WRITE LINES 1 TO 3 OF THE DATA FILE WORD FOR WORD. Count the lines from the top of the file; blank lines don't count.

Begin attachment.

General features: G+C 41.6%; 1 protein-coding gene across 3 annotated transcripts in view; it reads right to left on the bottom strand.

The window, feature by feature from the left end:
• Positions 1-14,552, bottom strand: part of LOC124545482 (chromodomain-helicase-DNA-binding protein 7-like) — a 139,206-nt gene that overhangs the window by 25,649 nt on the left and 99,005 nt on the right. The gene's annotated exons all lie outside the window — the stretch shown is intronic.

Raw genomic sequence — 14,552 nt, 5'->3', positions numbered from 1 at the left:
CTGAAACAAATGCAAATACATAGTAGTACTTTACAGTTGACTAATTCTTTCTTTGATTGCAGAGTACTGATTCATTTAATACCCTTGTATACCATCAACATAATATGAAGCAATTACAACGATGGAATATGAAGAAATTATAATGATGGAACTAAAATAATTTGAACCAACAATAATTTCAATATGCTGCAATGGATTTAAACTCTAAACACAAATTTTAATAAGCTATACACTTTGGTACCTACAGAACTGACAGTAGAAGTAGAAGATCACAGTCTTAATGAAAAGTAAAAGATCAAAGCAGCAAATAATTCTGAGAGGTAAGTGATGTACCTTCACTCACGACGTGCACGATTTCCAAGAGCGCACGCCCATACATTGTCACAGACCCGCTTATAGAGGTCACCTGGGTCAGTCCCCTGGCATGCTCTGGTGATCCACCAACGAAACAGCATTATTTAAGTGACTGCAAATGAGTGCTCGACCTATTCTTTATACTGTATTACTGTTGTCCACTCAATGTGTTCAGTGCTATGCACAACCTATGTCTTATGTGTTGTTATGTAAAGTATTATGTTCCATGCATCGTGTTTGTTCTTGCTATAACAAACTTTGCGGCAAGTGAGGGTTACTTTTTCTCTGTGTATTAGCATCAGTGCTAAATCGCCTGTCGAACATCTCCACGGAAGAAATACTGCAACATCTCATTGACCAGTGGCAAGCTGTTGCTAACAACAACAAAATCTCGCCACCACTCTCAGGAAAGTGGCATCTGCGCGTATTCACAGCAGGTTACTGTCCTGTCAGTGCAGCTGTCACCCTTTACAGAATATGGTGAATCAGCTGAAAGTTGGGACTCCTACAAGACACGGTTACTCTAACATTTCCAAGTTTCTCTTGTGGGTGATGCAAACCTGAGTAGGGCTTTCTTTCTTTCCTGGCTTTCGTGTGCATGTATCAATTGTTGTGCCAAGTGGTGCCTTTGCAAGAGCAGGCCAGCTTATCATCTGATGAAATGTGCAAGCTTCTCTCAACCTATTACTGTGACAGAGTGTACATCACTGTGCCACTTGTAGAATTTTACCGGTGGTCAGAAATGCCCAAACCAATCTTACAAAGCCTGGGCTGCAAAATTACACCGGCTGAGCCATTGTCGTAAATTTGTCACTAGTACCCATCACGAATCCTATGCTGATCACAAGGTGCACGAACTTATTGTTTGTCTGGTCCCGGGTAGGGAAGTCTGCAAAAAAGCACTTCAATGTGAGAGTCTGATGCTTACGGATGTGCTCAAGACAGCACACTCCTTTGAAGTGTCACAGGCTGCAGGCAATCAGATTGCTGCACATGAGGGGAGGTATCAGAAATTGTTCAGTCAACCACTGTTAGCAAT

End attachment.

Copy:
General features: G+C 41.6%; 1 protein-coding gene across 3 annotated transcripts in view; it reads right to left on the bottom strand.

The window, feature by feature from the left end:
• Positions 1-14,552, bottom strand: part of LOC124545482 (chromodomain-helicase-DNA-binding protein 7-like) — a 139,206-nt gene that overhangs the window by 25,649 nt on the left and 99,005 nt on the right. The gene's annotated exons all lie outside the window — the stretch shown is intronic.